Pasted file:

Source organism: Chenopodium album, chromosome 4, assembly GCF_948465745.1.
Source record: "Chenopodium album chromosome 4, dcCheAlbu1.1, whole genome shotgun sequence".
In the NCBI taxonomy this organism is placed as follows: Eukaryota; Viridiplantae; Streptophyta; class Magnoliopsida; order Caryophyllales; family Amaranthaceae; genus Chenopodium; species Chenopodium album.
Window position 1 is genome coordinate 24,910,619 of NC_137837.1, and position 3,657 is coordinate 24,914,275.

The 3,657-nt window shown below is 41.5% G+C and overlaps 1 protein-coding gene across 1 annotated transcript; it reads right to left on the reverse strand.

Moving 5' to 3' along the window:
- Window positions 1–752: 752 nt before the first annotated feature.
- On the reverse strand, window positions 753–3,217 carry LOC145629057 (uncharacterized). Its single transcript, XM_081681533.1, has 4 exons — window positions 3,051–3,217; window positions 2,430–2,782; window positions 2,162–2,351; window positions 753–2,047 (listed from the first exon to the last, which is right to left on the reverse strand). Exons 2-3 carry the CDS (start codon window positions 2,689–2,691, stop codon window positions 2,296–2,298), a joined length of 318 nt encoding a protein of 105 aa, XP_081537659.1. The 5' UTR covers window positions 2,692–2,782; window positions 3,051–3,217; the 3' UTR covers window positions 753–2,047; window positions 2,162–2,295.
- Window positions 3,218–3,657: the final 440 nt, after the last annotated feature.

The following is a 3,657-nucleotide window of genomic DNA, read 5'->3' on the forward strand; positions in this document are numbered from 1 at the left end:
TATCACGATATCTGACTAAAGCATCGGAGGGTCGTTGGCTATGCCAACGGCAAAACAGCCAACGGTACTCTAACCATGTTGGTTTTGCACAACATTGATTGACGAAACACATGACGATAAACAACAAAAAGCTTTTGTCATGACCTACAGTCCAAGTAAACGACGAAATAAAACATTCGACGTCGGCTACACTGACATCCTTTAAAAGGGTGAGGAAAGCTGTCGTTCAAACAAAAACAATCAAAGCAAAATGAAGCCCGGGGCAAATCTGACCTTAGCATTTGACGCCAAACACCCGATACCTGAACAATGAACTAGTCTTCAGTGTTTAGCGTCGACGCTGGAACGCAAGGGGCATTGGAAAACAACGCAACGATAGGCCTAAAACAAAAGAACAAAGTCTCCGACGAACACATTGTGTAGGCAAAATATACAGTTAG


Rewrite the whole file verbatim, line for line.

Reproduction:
Source organism: Chenopodium album, chromosome 4, assembly GCF_948465745.1.
Source record: "Chenopodium album chromosome 4, dcCheAlbu1.1, whole genome shotgun sequence".
In the NCBI taxonomy this organism is placed as follows: Eukaryota; Viridiplantae; Streptophyta; class Magnoliopsida; order Caryophyllales; family Amaranthaceae; genus Chenopodium; species Chenopodium album.
Window position 1 is genome coordinate 24,910,619 of NC_137837.1, and position 3,657 is coordinate 24,914,275.

The 3,657-nt window shown below is 41.5% G+C and overlaps 1 protein-coding gene across 1 annotated transcript; it reads right to left on the reverse strand.

Moving 5' to 3' along the window:
- Window positions 1–752: 752 nt before the first annotated feature.
- On the reverse strand, window positions 753–3,217 carry LOC145629057 (uncharacterized). Its single transcript, XM_081681533.1, has 4 exons — window positions 3,051–3,217; window positions 2,430–2,782; window positions 2,162–2,351; window positions 753–2,047 (listed from the first exon to the last, which is right to left on the reverse strand). Exons 2-3 carry the CDS (start codon window positions 2,689–2,691, stop codon window positions 2,296–2,298), a joined length of 318 nt encoding a protein of 105 aa, XP_081537659.1. The 5' UTR covers window positions 2,692–2,782; window positions 3,051–3,217; the 3' UTR covers window positions 753–2,047; window positions 2,162–2,295.
- Window positions 3,218–3,657: the final 440 nt, after the last annotated feature.

The following is a 3,657-nucleotide window of genomic DNA, read 5'->3' on the forward strand; positions in this document are numbered from 1 at the left end:
TATCACGATATCTGACTAAAGCATCGGAGGGTCGTTGGCTATGCCAACGGCAAAACAGCCAACGGTACTCTAACCATGTTGGTTTTGCACAACATTGATTGACGAAACACATGACGATAAACAACAAAAAGCTTTTGTCATGACCTACAGTCCAAGTAAACGACGAAATAAAACATTCGACGTCGGCTACACTGACATCCTTTAAAAGGGTGAGGAAAGCTGTCGTTCAAACAAAAACAATCAAAGCAAAATGAAGCCCGGGGCAAATCTGACCTTAGCATTTGACGCCAAACACCCGATACCTGAACAATGAACTAGTCTTCAGTGTTTAGCGTCGACGCTGGAACGCAAGGGGCATTGGAAAACAACGCAACGATAGGCCTAAAACAAAAGAACAAAGTCTCCGACGAACACATTGTGTAGGCAAAATATACAGTTAG